The ugliest truth, a friend once told Myron, is still better
than the prettiest of lies.
Myron thought about that now as he looked down at his father in
the hospital bed. He flashed back sixteen years, to the last time
he had lied to his father, the lie that caused so much heartbreak
and devastation, a lie that started a tragic ripple that, finally,
disastrously, would end here.
His father's eyes remained closed, his breathing raspy and
uneven. Tubes seemed to snake out from everywhere. Myron stared
down at his father's forearm. He remembered as a child visiting his
dad in that Newark warehouse, the way his father sat at his
oversized desk, his sleeves rolled up. The forearm had been
powerful enough back then to strain the fabric, making the cuff
work tourniquet- like against the muscle. Now the muscle looked
spongy, deflated by age. The barrel chest that had made Myron feel
so safe was still there, but it had grown brittle, as though a hand
pressing down could snap the rib cage like dried twigs. His
father's unshaven face had gray splotches instead of his customary
five o'clock shadow, the skin around his chin loose, sagging down
like a cloak one size too big.
Myron's mother --- Al Bolitar's wife for the past forty- three
years --- sat next to the bed. Her hand, shaking with Parkinson's,
held his. She too looked shockingly frail. In her youth, his mother
had been an early feminist, burning her bra with Gloria Steinem,
wearing T-shirts that read stuff like "A Woman's Place Is in the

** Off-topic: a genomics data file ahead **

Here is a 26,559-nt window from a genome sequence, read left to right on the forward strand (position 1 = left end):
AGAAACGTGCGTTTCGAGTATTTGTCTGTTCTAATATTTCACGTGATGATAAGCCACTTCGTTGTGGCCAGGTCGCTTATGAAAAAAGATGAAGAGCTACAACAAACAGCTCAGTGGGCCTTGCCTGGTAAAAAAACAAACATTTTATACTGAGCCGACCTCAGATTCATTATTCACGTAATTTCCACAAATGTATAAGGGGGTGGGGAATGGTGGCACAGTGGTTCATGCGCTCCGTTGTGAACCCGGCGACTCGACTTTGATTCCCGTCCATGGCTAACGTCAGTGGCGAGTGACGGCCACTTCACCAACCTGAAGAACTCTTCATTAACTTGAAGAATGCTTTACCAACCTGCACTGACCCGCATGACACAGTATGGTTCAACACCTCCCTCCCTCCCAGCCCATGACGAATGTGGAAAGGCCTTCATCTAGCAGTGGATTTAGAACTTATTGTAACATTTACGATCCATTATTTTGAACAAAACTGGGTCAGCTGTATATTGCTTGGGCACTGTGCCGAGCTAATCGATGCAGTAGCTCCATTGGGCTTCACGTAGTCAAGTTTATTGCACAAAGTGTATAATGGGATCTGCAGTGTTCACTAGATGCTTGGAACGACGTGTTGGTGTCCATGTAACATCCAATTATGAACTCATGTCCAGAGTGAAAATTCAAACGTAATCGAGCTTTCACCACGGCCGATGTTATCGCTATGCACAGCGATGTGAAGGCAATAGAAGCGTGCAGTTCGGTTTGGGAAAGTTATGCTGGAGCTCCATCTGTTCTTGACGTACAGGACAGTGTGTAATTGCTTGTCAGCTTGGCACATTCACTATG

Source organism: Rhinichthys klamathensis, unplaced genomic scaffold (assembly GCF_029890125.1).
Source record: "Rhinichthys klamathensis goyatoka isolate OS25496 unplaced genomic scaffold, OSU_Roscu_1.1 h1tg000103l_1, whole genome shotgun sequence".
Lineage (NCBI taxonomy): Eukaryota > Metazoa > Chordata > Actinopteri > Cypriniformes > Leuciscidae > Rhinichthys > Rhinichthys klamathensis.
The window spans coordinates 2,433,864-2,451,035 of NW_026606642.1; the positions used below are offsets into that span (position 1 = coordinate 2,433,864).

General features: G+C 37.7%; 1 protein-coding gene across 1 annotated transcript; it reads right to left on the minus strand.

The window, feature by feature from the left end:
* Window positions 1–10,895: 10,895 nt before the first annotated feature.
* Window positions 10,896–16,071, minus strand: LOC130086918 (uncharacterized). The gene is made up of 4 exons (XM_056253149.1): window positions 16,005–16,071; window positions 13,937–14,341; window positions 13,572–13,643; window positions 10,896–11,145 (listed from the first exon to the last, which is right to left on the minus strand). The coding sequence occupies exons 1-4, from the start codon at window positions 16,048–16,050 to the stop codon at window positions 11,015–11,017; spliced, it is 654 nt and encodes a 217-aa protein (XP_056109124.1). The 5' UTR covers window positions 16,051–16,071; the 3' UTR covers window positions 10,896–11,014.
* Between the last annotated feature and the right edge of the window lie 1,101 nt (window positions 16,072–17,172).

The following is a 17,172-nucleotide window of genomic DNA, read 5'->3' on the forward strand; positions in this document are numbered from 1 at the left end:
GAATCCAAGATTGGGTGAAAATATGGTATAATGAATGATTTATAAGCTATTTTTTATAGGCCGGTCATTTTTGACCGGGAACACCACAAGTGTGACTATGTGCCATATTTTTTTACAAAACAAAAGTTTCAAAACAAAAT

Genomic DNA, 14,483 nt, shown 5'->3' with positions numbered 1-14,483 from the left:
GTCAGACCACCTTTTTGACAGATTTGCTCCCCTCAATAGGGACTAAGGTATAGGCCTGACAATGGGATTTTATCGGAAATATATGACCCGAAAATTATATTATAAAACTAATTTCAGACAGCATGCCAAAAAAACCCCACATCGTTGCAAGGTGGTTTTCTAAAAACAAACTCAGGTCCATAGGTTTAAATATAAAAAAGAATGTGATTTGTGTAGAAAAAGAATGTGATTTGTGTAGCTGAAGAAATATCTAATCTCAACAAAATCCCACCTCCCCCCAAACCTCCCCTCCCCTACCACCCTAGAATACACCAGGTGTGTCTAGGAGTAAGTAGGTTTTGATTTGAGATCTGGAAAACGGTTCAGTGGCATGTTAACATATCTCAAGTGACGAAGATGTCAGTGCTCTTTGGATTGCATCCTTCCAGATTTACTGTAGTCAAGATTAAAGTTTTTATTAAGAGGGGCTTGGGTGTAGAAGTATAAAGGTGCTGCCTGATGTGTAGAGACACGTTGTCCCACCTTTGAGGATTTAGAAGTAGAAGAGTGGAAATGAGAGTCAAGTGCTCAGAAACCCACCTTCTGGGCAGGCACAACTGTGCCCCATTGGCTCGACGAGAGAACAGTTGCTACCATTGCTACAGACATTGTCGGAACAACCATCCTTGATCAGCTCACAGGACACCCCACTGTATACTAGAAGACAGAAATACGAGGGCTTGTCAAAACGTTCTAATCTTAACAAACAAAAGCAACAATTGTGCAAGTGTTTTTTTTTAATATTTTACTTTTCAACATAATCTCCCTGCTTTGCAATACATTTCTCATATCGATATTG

House . . . and Senate." Now, here they both were, Ellen and Al
Bolitar ("We're El- Al," Mom always joked, "like the Israeli
airline") ravaged by age, hanging on, luckier by far than the vast
majority of aging lovers --- and yet this was what luck looked like
in the end.
God has some sense of humor.
"So," Mom said to Myron in a low voice. "We agree?"
Myron did not reply. The prettiest of lies versus the ugliest
truth. Myron should have learned his lesson back then, sixteen
years ago, with that last lie to this great man he loved like no
other. But, no, it wasn't so simple. The ugliest truth could be
devastating. It could rock a world.
Or even kill.
So as his father's eyes fluttered open, as this man Myron
treasured like no other looked up at his oldest son with pleading,
almost childlike confusion, Myron looked at his mother and slowly
nodded. Then he bit back the tears and prepared to tell his father
one final lie.
Excerpted from LIVE WIRE © Copyright 2011 by Harlan Coben.
Reprinted with permission by Dutton Adult. All rights reserved.